Teens, Drugs, Alcohol & Parties
The Harm Reduction Therapy Center offers outpatient therapy and treatment services to people interested in an alternative approach to addiction. Part of the larger public health harm reduction movement that includes needle exchange programs, safer sex education, and other interventions to prevent the spread of HIV and other diseases, the goal of the Harm Reduction Therapy Center (HRTC) is to reduce the damage to individuals, families, and communities caused by drug and alcohol use. This may be achieved by changing, reducing, or eliminating drug and alcohol use.
National Institutes on Alcohol Abuse and Alcoholism website includes information from the latest research studies, a searchable database of resources along with treatment referral information.
National Institutes of Drug Abuse website contains excellent basic information about just about all drugs of abuse, including material on assessment, treatment and general education resources. See http://www.nida.nih.gov/parent-teacher.html for the parent/teacher section.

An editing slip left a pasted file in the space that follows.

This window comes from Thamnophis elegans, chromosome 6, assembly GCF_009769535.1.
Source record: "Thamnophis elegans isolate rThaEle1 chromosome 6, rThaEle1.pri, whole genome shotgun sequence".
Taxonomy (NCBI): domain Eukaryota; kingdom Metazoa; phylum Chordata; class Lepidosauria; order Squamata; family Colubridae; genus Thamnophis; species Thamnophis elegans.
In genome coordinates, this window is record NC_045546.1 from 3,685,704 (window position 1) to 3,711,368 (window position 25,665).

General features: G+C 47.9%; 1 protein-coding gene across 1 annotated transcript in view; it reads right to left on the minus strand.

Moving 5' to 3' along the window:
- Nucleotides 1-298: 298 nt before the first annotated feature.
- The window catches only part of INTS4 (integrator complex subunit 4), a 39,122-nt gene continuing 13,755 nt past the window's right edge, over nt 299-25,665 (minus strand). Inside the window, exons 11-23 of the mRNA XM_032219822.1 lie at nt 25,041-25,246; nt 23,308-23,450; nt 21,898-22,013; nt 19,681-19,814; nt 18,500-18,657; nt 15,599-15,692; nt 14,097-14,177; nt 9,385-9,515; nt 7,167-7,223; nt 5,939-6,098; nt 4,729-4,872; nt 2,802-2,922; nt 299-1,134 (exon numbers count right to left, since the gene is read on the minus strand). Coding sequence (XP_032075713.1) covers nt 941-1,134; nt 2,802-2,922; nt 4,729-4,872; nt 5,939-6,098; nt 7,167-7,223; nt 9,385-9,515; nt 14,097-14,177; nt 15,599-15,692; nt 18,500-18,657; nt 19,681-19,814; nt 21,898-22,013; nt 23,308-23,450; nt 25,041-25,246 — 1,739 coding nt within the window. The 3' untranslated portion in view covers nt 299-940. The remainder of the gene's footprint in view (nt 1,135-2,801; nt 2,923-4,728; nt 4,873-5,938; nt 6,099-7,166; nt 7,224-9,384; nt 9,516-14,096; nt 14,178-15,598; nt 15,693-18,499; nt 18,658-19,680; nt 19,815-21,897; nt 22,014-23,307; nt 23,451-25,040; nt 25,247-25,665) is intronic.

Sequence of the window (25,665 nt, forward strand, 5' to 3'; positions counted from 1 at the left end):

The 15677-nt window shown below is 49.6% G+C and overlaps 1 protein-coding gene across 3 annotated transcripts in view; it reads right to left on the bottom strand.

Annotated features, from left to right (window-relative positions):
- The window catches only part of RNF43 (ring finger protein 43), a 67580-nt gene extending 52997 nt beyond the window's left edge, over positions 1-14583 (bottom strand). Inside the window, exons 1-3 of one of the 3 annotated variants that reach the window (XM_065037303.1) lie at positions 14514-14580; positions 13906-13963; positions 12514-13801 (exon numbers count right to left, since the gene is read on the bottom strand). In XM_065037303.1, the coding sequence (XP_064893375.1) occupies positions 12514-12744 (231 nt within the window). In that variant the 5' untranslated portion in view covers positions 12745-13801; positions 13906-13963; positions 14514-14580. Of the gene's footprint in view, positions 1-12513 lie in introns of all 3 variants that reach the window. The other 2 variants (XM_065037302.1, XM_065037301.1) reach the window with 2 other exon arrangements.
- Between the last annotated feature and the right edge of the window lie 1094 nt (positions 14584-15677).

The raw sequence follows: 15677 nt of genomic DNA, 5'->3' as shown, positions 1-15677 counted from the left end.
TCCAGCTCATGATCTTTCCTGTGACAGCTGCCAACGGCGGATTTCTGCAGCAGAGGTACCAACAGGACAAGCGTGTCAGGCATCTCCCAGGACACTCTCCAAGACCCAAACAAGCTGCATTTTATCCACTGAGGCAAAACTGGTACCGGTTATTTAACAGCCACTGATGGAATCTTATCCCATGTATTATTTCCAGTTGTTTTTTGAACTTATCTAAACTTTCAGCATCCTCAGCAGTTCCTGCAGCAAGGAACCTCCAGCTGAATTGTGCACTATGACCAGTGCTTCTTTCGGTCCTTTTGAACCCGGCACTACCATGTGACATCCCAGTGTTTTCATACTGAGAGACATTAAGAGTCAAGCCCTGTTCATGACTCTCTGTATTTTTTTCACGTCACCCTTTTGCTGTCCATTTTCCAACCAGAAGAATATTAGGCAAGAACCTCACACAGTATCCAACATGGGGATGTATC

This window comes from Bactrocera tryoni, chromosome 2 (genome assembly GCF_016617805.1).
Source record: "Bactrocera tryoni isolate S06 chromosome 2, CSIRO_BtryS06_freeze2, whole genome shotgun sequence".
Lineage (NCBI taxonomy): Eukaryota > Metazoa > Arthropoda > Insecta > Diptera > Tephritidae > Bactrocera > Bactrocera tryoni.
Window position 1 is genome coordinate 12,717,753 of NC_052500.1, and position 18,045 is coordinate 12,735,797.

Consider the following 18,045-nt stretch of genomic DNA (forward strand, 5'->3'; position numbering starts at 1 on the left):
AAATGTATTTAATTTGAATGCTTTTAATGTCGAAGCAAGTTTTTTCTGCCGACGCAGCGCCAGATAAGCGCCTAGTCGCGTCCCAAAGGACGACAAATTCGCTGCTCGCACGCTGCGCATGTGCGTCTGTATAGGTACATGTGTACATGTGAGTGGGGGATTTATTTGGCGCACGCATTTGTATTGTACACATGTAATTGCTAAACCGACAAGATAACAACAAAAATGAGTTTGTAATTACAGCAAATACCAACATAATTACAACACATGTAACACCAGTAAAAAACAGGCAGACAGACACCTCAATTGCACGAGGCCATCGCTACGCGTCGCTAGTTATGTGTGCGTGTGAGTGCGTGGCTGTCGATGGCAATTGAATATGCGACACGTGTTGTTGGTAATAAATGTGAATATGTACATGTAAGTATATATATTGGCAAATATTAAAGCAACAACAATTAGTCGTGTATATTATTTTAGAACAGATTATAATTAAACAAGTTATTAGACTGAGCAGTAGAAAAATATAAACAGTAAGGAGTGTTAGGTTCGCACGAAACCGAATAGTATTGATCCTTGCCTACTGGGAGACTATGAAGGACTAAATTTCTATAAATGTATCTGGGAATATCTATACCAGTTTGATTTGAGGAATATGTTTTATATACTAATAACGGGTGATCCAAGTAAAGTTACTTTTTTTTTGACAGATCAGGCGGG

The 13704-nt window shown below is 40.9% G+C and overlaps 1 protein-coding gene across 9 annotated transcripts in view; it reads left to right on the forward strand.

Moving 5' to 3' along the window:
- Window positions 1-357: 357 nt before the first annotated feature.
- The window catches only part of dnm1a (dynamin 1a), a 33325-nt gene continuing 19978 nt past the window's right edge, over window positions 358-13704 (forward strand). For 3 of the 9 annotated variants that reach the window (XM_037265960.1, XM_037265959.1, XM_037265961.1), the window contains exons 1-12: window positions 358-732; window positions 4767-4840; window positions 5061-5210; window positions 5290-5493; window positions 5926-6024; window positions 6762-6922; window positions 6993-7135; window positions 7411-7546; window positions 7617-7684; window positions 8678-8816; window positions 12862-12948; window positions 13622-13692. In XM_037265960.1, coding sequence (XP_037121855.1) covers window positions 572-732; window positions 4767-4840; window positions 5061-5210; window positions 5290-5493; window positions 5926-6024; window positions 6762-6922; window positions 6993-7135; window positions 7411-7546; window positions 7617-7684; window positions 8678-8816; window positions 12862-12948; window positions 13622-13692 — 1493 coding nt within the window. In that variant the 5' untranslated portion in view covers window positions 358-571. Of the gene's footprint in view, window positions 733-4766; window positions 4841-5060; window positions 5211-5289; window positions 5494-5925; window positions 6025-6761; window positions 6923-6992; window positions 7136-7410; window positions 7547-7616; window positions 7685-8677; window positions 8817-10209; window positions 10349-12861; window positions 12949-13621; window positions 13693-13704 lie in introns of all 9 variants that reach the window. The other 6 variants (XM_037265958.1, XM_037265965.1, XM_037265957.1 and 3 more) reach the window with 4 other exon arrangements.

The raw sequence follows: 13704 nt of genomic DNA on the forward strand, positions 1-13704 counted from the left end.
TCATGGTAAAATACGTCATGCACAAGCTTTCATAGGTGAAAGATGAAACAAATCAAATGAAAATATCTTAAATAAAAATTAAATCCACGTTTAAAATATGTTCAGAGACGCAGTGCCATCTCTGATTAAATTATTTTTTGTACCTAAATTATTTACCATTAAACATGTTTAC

The Substance Abuse and Mental Health Services Administration (SAMHSA) provides this on-line resource for locating drug and alcohol abuse treatment programs. The Substance Abuse Treatment Facility Locator lists: private and public facilities that are licensed, certified, or otherwise approved for inclusion by their State substance abuse agency and; treatment facilities administered by the Department of Veterans Affairs, the Indian Health Service and the Department of Defense. SAMHSA endeavors to keep the Locator current. Their “model programs” list features treatment approaches that have been been tested in communities, schools, social service organizations, and workplaces across America, and have provided solid proof that they have prevented or reduced substance abuse and other related high-risk behaviors.
Dance Safe is a nonprofit, harm reduction organization promoting health and safety within the rave and nightclub community. This is a controversial organization but you should know about it, because most teenagers know about it and they’ve helped save a lot of lives. They train volunteers to be health educators and drug abuse prevention counselors within their own communities, utilizing the principles and methods of harm reduction and popular education.